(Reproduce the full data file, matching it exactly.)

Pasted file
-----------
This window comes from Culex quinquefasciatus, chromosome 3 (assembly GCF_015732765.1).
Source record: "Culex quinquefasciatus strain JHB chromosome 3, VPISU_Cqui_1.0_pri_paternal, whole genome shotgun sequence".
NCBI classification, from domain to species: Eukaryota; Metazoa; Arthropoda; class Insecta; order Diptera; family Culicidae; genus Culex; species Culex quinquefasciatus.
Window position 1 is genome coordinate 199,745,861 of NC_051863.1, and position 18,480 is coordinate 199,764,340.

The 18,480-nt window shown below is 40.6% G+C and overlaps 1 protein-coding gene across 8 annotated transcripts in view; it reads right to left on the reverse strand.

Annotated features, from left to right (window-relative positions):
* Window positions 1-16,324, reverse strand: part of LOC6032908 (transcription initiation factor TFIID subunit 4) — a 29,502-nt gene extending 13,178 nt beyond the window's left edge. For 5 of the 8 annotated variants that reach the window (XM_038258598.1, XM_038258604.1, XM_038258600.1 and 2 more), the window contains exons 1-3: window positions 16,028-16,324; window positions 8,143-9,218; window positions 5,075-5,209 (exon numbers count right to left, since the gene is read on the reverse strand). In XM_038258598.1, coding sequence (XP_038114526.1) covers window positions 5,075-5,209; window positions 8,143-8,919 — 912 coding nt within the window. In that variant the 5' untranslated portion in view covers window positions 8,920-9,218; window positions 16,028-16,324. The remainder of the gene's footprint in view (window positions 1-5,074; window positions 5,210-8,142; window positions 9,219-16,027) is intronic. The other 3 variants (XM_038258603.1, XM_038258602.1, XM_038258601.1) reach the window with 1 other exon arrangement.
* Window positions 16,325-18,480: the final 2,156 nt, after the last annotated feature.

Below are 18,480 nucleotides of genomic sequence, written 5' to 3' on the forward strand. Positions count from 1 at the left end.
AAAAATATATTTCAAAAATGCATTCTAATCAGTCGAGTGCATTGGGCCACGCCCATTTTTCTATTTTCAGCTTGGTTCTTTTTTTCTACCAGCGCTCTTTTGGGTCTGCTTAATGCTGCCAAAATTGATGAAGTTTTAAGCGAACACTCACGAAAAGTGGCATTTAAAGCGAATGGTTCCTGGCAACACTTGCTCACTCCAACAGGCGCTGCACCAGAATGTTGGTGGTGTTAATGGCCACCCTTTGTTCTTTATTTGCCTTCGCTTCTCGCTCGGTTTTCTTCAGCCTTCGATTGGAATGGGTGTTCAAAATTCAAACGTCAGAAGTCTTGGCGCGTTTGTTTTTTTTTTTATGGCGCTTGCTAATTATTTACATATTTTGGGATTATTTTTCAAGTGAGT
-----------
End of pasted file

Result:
This window comes from Culex quinquefasciatus, chromosome 3 (assembly GCF_015732765.1).
Source record: "Culex quinquefasciatus strain JHB chromosome 3, VPISU_Cqui_1.0_pri_paternal, whole genome shotgun sequence".
NCBI classification, from domain to species: Eukaryota; Metazoa; Arthropoda; class Insecta; order Diptera; family Culicidae; genus Culex; species Culex quinquefasciatus.
Window position 1 is genome coordinate 199,745,861 of NC_051863.1, and position 18,480 is coordinate 199,764,340.

The 18,480-nt window shown below is 40.6% G+C and overlaps 1 protein-coding gene across 8 annotated transcripts in view; it reads right to left on the reverse strand.

Annotated features, from left to right (window-relative positions):
* Window positions 1-16,324, reverse strand: part of LOC6032908 (transcription initiation factor TFIID subunit 4) — a 29,502-nt gene extending 13,178 nt beyond the window's left edge. For 5 of the 8 annotated variants that reach the window (XM_038258598.1, XM_038258604.1, XM_038258600.1 and 2 more), the window contains exons 1-3: window positions 16,028-16,324; window positions 8,143-9,218; window positions 5,075-5,209 (exon numbers count right to left, since the gene is read on the reverse strand). In XM_038258598.1, coding sequence (XP_038114526.1) covers window positions 5,075-5,209; window positions 8,143-8,919 — 912 coding nt within the window. In that variant the 5' untranslated portion in view covers window positions 8,920-9,218; window positions 16,028-16,324. The remainder of the gene's footprint in view (window positions 1-5,074; window positions 5,210-8,142; window positions 9,219-16,027) is intronic. The other 3 variants (XM_038258603.1, XM_038258602.1, XM_038258601.1) reach the window with 1 other exon arrangement.
* Window positions 16,325-18,480: the final 2,156 nt, after the last annotated feature.

Below are 18,480 nucleotides of genomic sequence, written 5' to 3' on the forward strand. Positions count from 1 at the left end.
AAAAATATATTTCAAAAATGCATTCTAATCAGTCGAGTGCATTGGGCCACGCCCATTTTTCTATTTTCAGCTTGGTTCTTTTTTTCTACCAGCGCTCTTTTGGGTCTGCTTAATGCTGCCAAAATTGATGAAGTTTTAAGCGAACACTCACGAAAAGTGGCATTTAAAGCGAATGGTTCCTGGCAACACTTGCTCACTCCAACAGGCGCTGCACCAGAATGTTGGTGGTGTTAATGGCCACCCTTTGTTCTTTATTTGCCTTCGCTTCTCGCTCGGTTTTCTTCAGCCTTCGATTGGAATGGGTGTTCAAAATTCAAACGTCAGAAGTCTTGGCGCGTTTGTTTTTTTTTTTATGGCGCTTGCTAATTATTTACATATTTTGGGATTATTTTTCAAGTGAGT